The Scottish Land Commission (“SLC”) recently published two new protocols setting out best practice and expectations for private Trusts and Charities which own private land in Scotland; ‘Land Ownership by Private Trusts and ‘Land Ownership by Charities (“the Protocols”). 

The Protocols are the third and fourth of their kind to be published as part of an initiative by the SLC to encourage Trustees to take steps to implement the principles set out in the Scottish Government’s Land Rights and Responsibilities Statement (“LRRS”) which aims to improve transparency, accountability and governance in relation to land ownership in Scotland. The Protocols address the following LRRS principals:- 

  • Principle 1: The overall framework of land rights, responsibilities and public policies should promote, fulfil and respect relevant human rights in relation to land, contribute to public interest and wellbeing, and balance public and private interests. The framework should support sustainable economic development, protect and enhance the environment, help achieve social justice and build a fairer society;

  • Principle 3: More local communities should have the opportunity to own, lease or use buildings and land which can contribute to their community's wellbeing and future development; and

  •  Principle 5: There should be improved transparency of information about the ownership, use and management of land, and this should be publicly available, clear and contain relevant detail.

Scope of the Protocols

As the Protocols seek to set out practical expectations for Trustees of private Trusts and Charities in line with the principles above, they are applicable to all of the following:-

  • Private Trusts/Charities which own and manage land in Scotland;
  • Trustees, land managers or Trust/Charity employees with significant influence and control over land
  • Community councils representing the area within which the land and/or a related community sits; and
  • Relevant constituted community organisations who have an open membership, demonstrate community control and who represent a defined geographic area.

“Land” is widely defined in the Protocols as any right or interest in or over land, including buildings and other structures and land covered with water, urban or rural.

Practical Expectations

There are eight specific practical expectations contained in both Protocols and a further four included in the Charity Protocol only.

In summary, the practical expectations for Trustees are as follows:-

  1.  To ensure that up-to-date information on the identity of the Trustees and contact details are publically available (ideally online). 
  2. To follow the LRRS Protocol on Community Engagement in Decisions Relating to Land if the Trust/Charity is planning to make significant changes to the way land is used and managed which will affect the local community, or if a relevant community organisation makes a request for information.
  3. To regularly review their governance and consider the skills and local knowledge required to carry out their roles of land ownership.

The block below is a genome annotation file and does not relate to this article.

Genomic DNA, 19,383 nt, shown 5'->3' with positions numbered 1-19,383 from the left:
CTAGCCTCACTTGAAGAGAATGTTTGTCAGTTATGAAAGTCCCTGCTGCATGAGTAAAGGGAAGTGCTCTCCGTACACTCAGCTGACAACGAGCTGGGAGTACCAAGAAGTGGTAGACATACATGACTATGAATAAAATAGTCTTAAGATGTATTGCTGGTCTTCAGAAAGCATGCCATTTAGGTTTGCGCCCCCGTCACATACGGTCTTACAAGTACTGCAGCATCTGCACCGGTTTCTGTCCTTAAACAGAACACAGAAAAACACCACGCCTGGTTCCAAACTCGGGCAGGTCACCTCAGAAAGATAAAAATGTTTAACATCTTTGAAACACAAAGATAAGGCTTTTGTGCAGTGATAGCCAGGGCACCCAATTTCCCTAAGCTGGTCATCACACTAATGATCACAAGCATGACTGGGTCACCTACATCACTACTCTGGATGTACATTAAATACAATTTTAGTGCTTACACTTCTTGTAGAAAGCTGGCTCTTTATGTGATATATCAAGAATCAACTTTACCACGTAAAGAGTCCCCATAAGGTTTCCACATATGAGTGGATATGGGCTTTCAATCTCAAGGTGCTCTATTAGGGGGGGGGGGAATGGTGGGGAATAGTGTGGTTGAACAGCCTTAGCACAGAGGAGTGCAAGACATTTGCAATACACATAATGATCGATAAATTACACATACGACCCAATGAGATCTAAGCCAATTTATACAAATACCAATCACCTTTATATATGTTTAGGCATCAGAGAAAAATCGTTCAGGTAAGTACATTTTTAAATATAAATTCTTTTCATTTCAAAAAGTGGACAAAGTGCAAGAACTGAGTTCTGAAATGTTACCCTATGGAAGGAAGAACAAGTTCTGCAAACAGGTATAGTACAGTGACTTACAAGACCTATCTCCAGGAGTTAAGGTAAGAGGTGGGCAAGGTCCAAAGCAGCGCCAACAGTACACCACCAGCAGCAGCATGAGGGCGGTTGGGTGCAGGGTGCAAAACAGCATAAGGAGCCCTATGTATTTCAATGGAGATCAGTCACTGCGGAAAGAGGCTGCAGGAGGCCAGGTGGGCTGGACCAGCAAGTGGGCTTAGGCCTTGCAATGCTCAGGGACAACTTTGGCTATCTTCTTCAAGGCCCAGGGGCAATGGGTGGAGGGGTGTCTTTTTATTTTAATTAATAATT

4. To appoint Trustees who have a significant connection to, and knowledge of, the local area and community where the land owned is situated.
  5. To consider whether any changes to the structure or governance of the Trust/Charity are likely to affect the local community and follow the LRRS Protocol mentioned at point 2 above.
  6. To consider how Trustees can work with the local community when reviewing their operational strategy.
  7. To consider a request from a relevant community body in relation to a lease or transfer of land owned by the Trust, subject to the Trustees’ duties and to provide open and transparent reasons about the decision-making process and decisions reached.
  8. To consider opportunities for small businesses or local residents to purchase or rent the land when considering a sale or lease of land owned by the Trust.  

 The additional expectations for Charity Trustees are:-

  1. To follow the LRRS Protocol on Community Engagement when making any decisions about land;
  2. To be proactive in sharing information in the Trustees’ Annual Report about land held, activities carried out on the land and public benefits received;
  3. To prepare Community Engagement Plans; and
  4. To consider any requests from a relevant community body to participate in decision-making processes.

Implementation and enforcement

The SLC suggests that a Trustee should bring the relevant Protocol to the attention of all fellow Trustees. The Protocols expressly state that the practical expectations do not overrule the terms of a Trust Deed or governing document and the legal duties of the Trustees will always take priority. The Protocols are designed to complement Trustees’ legal duties where possible and should be used as a guide for best practice.  Advice may be sought from professional advisers such as land agents and Solicitors if the Trustees require it.

There are no provisions for sanctions for non-compliance contained within the Protocols (and indeed the SLC has no power to apply sanctions for non-compliance with any of their protocols or guidance).

Looking forward

Feedback of positive examples where the Protocols have created good working relationships between Trusts/Charities and the local community are requested, and it is intended that case studies will be prepared to inform and provide guidance for Trustees.

The Protocols are to be kept under review by the Scottish Land Commissioners to inform future recommendations to the Scottish Government.

If you would like any further information or to discuss the Protocols in more detail, do not hesitate to contact your Turcan Connell contact.